Assuming the Responsibilities that come with Being a Coach
Who can forget the famous line of Peter Parker (Spiderman’s grandfath0065r)? He said, “With great power comes great responsibility.”
Society expects Spiderman – a comic book, TV and movie superhero with extraordinary powers – to be responsible for saving his town and the world from the forces of Evil. And he never let us down. Despite the temptations of owning such powers, he uses his abilities only for the good of the people around him.
Being a coach has similar parallels. They don’t have superhuman powers such as x-ray vision or flying through the air with magic “sticky ropes”. But great coaches can have real power through their abilities to help others – and with it, the responsibility – to guide others towards success. This is REAL power that can be used to help real people in THIS world. Done well, coaches can help others turn around their lives completely.
So, with this power to coach your clients towards manifesting their personal and/or business vision comes responsibilities. Great coaches assume them all as part of the professional responsibility. This can include everything from making sure your client is moving in the right direction, getting them back on course when they are not, and developing and tracking their use of exercises to help them along the way.
There are a few things you can do to be a more responsible coach. Just as important, these same skills can be imparted to your clients to help them lead more responsible, integrity-filled lives.
How to Bring out the more Responsible “You” in Yourself and your Client
1 – Develop self-awareness.
Learn and know your own strengths and weaknesses to be able to view your behavior objectively. Recognize your shortcomings, receive feedback, and make changes when necessary. The more self-aware you become of all your aspects, the more you will know what kind of clients you can coach best and – just as important – those best referred to others.
One wise professor once said, “Study yourself closely and practice self-assessment techniques to learn how you behave, and the effects you have on others. As others for their option, feedback, and suggestions to become a better coach.” The lesson is simple: the more we grow, the more we can offer, and the more we can help others.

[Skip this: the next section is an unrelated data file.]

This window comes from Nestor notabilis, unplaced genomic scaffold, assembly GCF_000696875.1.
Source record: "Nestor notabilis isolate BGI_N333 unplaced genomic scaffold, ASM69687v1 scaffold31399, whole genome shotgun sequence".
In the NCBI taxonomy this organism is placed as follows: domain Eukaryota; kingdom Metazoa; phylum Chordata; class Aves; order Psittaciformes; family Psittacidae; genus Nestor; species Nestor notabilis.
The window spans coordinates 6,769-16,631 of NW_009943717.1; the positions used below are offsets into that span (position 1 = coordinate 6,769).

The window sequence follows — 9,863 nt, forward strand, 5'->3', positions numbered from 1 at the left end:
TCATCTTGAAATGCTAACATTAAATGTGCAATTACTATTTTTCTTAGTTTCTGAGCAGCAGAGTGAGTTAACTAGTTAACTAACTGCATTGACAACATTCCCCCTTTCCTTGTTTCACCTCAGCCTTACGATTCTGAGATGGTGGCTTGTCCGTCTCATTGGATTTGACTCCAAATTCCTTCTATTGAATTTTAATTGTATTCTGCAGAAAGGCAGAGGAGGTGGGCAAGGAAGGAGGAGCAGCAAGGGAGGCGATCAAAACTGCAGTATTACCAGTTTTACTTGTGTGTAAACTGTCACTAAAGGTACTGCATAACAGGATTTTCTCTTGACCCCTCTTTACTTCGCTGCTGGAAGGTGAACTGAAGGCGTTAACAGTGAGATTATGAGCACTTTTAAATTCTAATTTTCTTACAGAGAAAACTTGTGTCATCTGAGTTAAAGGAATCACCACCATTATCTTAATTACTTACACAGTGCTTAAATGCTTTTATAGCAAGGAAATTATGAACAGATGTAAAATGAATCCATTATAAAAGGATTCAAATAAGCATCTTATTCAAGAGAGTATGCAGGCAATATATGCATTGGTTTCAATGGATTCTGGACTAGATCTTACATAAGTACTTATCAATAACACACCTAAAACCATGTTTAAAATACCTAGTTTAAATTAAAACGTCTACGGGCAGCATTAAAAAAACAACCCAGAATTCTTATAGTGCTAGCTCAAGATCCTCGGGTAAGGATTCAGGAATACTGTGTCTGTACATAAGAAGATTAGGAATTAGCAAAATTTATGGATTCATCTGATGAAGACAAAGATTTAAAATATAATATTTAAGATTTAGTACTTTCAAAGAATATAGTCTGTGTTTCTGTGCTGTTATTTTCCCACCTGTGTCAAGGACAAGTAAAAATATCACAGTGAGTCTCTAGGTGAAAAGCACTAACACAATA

2: Learn to Separate Responsibility from Worry
When we hear the word “responsibility”, we often think to ourselves, “Another task, another problem.” However, responsibility is not about worrying over things give to us to work out. Consider this story:
One night at the end of the second shift, the Head of Operations walked out of the plant he managed and passed a porter. A porter he passed said, “Mr. Smith, I sure wish I had your pay. But I wouldn’t want the worry that goes with it.”
Mr. Smith answered, “I give the best I can when I am here. But I drop the worry when I leave so I can be 100% with my family when I’m at home.”
You, too, can learn to give your best to challenging work, but then “leave it at the door” when you’re off-hours. Worrying accomplishes nothing except to eat away at us, and actually ends up making us less effective! Don’t let worry taint your clarity of judgment and ability to take decisive action. You can learn this as you grow.
Carrying the responsibility of coaching should not intimidate you. It is the ability to help others that coaching is all about. Embrace the responsibilities that come with it.
Nothing is gained by worrying about whether your clients achieve their goals or not. Focus on supporting and inspiring them. Be their partner in their growth. Brainstorm with them when it is called for. But ultimately, it is your client’s responsibility to assume responsibility for accomplishing their goals. You merely help them see and achieve this state.
3: Take Calculated Risks and Learn from Your Mistakes
Effective coaches have the courage to ask their clients to take risks when results and success are uncertain. A willing ness to risk failure is a core attribute of all successful people.
As a coach you can help your clients work with risk and possible failure. Help them learn to analyze their situation and options. Work with them to list the pros and cons for each option, then assign each choice a risk factor rating from 1 to 5. Next, have them determine the likelihood of each occurring. This will help them quantify and manage the risk-taking process. Also, lead them to a better paradigm regarding failure. What is failure other than great feedback that our current course of action isn’t the right path? Use this information for course correction. Failure doesn’t happen until we give up. If you don’t give up, then failure isn’t an option.
4: Own and admit our mistakes
Our greatest lessons and growth come through our mistakes. Everyone makes them; it is part of life. Help your client understand this, and they will be able to draw the necessary lessons and take corrective action. If we do the “blame game”, we don’t even take the first step (ownership) in this process.
Not only does owning our mistakes and failures help us to be more truthful and powerful in our own lives. Owning and assuming responsibility for them lets others see the integrity and virtue within us, and hence further gain their respect.